The Case for Christ: A Journalist's Personal Investigation of the Evidence for Jesus
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4.3 out of 5
ISBN/ASIN : 0310209307
Manufacturer : Zondervan Publishing House|
Release data : 01 September, 1998
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Well-written, but (yes) one-sided.
This book is probably the best of the popular Jesus apologetic bunch (e.g., _Evidence that Demands a Verdict_, _Who Was Jesus?_, etc.) Strobel uses the narrative device of interviewing individual scholars on issues, rather than simply presenting a detached appraisal of the evidence; this makes for easy reading and a good sense of the "back-and-forth" on a controversial issue. However, Strobel doesn't give each side its say. As he writes, "I selected experts who could state their position and defend it with historical evidence that I could then test through cross-examination...I challenged them with the current theories of atheists and liberal professors." But he didn't take the next step of interviewing the skeptics; this would have both enhanced the depth of the book and made for a better introduction to the subject. (I concede in passing that, yes, it is _The Case for Christ_, not _The Case of Jesus of Nazareth_, but the way Strobel constantly notes his thorough examination of the evidence makes the omission more egregious.) So, Strobel ends up interviewing Craig and Habermas and Blomberg and Witherington and Moreland (all quite accomplished and bright, but nonetheless all evangelical conservatives) and countering them with objections from Michael Martin (who, as Craig notes, is not even a historian) and the nuttier members of the Jesus Seminar. It would have been nice to see Gerd Lüdemann and Michael Goulder and Peter Carnley, if nothing else, to shake things up. I agree with much of the book, but many of the conclusions reached are more tentative than they seem (at least, that's how it looks to me; I've read all along the Craig-Brown-Meier-Fuller-Wells continuum). Another notable omission: the Humean problem of miracles, which is quite probably the biggest problem people have with accepting the Resurrection (my father, a devout conservative Christian all his life, has had many a doubt due to the implausibility of a man rising from the dead). At least a section on that, I would think, is essential. But in fairness to Strobel, he does a fine job of marshalling the evidence. He doesn't talk down to the readers or make the mistake (made by a few commenters below) of treating the evidence as intellectual Kryptonite that will drive an atheist instantly to Christianity or insanity. This is a popular work nearly as good as the more academic intros _Risen Indeed_ (Stephen T. Davis) and _In Defense of Miracles_ (ed. Geivett & Habermas).
(In due honesty, I should state that I am an atheist)
Don't believe the skeptics!
This book does a fantastic job of making the case for Christ. Don't be fooled by the few negative reviews you see here - it is just proof that some people will never open their minds enough to give up their secular world view and allow for the possibility of something greater than themselves.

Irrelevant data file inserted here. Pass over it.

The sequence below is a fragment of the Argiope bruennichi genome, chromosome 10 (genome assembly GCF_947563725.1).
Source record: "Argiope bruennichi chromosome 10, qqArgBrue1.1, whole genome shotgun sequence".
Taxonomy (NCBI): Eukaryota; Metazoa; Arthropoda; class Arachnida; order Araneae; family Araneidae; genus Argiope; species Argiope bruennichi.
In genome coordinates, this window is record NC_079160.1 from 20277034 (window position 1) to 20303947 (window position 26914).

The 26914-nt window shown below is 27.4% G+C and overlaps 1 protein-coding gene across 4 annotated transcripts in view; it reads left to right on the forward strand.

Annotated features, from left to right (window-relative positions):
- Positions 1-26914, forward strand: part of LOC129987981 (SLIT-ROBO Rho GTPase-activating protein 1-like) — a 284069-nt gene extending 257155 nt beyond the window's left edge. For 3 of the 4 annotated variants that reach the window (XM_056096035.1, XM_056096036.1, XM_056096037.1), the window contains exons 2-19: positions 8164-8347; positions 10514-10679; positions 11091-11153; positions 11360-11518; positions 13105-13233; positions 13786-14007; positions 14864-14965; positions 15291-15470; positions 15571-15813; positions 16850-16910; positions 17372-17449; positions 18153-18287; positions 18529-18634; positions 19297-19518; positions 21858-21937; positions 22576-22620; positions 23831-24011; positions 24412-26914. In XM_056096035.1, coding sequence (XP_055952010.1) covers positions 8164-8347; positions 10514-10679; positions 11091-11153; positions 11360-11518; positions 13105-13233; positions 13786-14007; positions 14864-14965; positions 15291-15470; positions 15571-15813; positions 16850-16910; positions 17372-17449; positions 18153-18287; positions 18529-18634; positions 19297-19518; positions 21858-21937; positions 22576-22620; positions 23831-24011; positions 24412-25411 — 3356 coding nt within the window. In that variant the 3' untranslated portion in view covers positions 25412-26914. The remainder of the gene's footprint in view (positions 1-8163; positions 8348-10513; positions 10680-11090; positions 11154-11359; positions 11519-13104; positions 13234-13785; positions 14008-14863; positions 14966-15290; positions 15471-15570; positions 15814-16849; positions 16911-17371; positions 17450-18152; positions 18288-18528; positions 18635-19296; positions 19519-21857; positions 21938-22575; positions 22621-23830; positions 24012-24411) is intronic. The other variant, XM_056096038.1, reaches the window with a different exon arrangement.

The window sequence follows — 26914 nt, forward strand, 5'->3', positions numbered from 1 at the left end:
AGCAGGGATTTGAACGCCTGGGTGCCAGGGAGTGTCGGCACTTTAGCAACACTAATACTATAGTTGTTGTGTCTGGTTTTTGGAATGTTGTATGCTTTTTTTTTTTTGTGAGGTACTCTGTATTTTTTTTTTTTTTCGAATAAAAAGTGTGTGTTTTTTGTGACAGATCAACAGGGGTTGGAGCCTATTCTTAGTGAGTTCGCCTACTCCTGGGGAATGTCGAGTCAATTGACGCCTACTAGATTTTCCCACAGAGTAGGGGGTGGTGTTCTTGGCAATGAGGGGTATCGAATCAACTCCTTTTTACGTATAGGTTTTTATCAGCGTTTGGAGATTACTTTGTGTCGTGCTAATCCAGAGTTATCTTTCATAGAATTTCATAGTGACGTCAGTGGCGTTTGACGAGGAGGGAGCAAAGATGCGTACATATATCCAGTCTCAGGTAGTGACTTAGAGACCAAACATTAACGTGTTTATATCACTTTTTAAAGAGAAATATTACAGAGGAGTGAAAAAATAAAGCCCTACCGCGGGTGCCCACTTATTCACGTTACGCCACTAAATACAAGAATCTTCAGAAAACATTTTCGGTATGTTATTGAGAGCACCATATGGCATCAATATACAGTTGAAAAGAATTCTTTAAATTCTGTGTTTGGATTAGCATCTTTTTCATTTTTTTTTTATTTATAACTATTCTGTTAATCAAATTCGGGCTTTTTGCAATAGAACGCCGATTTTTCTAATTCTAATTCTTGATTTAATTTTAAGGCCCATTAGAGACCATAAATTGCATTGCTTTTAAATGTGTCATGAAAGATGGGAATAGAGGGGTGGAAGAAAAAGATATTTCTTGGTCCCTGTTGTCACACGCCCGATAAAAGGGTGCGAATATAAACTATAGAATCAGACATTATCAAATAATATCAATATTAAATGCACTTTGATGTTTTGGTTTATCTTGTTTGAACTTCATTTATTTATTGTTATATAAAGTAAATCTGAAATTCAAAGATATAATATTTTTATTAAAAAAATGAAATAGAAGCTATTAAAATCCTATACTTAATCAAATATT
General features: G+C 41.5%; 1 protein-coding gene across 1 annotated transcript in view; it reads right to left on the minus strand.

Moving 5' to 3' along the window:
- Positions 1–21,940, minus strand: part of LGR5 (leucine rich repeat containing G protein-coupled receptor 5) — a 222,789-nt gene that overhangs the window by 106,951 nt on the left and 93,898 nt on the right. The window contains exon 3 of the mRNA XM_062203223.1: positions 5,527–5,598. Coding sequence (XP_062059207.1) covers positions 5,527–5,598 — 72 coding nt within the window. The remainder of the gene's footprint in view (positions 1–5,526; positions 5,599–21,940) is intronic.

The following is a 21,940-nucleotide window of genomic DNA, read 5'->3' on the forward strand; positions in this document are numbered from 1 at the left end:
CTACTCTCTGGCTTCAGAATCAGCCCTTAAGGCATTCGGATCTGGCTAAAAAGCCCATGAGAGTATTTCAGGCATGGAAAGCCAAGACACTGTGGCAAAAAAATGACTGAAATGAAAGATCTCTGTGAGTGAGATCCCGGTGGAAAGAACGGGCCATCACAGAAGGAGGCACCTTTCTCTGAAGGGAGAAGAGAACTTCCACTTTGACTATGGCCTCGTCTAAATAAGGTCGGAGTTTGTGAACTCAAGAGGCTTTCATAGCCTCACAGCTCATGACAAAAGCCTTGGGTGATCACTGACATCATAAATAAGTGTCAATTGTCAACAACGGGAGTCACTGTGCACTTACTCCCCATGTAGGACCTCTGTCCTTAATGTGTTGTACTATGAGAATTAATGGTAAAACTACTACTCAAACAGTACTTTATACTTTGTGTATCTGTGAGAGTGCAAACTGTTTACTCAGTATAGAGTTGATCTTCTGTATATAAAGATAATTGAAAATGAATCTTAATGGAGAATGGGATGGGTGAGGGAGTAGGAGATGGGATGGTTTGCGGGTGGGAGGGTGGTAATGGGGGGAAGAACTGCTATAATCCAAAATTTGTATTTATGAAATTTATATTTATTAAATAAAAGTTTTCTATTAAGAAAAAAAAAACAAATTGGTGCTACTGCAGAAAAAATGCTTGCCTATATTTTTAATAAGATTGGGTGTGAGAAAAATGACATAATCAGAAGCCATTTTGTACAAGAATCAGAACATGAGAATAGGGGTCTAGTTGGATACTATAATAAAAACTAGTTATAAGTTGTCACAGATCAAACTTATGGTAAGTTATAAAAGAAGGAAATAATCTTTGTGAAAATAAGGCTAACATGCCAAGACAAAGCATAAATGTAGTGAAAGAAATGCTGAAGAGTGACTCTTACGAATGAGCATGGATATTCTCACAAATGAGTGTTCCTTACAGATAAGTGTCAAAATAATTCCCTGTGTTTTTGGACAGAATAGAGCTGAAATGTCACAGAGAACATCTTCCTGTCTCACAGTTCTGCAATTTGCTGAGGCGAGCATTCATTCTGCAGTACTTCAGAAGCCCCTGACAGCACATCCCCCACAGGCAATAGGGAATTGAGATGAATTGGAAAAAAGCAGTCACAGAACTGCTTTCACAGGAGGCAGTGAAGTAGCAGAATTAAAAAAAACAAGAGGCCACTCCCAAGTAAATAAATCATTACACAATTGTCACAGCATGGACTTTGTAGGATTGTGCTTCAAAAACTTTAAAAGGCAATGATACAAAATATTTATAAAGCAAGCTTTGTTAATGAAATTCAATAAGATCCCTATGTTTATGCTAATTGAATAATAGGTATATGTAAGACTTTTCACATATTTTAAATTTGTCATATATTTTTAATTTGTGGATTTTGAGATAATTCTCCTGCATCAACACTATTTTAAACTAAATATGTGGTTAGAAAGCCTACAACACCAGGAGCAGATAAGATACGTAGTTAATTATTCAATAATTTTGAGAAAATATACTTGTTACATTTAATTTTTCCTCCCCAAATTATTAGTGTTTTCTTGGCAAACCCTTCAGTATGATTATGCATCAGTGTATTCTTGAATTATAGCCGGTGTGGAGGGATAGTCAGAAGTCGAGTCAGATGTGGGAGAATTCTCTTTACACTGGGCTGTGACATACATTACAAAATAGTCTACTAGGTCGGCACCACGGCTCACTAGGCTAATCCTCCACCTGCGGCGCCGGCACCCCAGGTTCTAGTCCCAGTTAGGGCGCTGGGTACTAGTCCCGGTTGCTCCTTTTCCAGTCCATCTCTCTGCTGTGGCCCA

A previous negative review accuses Strobel of being one-sided. Actually, the opposing viewpoint is so widely held and taught in intellectual circles that it has become the de-facto standard point-of-view. Strobel is simply allowing the reader to see that there is a rebuttal to this point of view.
The skeptics like to pick at singular details, trying to find a loose thread that will unravel the entire Christian belief system. But if you look at the big picture, it just doesn't wash. For example, one reviewer here points out a counter-argument to the assertion that the Gospels can be authenticated by the fact that no one objected to them at the time they were written. He makes it sound like he has just pulled the rug out from under Strobel, but what he doesn't tell you is that this was only one of several reasons given for the authenticity of the Gospels. Even if we cede this argument to him, there are still plenty of other arguments that stand in favor of the Gospels (such as, why would the Gospel writers and other disciples endure a lifetime of persecution and eventual gruesome deaths to perpetuate what they knew to be a lie?).
In fact, most of the negative reviews I have read here either misrepresent the arguments Strobel is making, or they leave out important facts. Don't take their word for it - read the book for yourself.
Christ presented credibly, convincingly and compellingly
I have been wrestling with Christianity and was attracted to this book by the many mysteries that it claimed to clarify. I was in no way disappointed.
I don't think that the author claims to offer a 100% money-back guarantee that you will find Christ upon reading this book, he does however present in a very readable manner, a case for Christ which if not leading you to a spiritual conclusion will lead you to questioning any doubts that you might raise.
Strobel critically analyses the foundations for which 12 well-chosen prominent scholars base their faith and in much the manner of his education as a successful journalist looks for specific factual evidence, a quest which ultimately leads to his own spiritual fulfillment. It's absolutely genius how he manages to seize the reader's attention with some brilliant and gripping analogies (right from page one!) proceeding to relate them directly to the bible with enviable ease.
I have only just finished this book and immediately starting reading the equally 'unputdownable' follow-up, 'a case for faith'. I would suggest you buy both books as the 'case for jesus' book will leave you thirsting for more of Strobel's no-nonsense approach to the key questions playing on your mind.
I would encourage everyone to read this book. Lee Strobel presents not only a case for christ, but a case for a brilliant piece of work.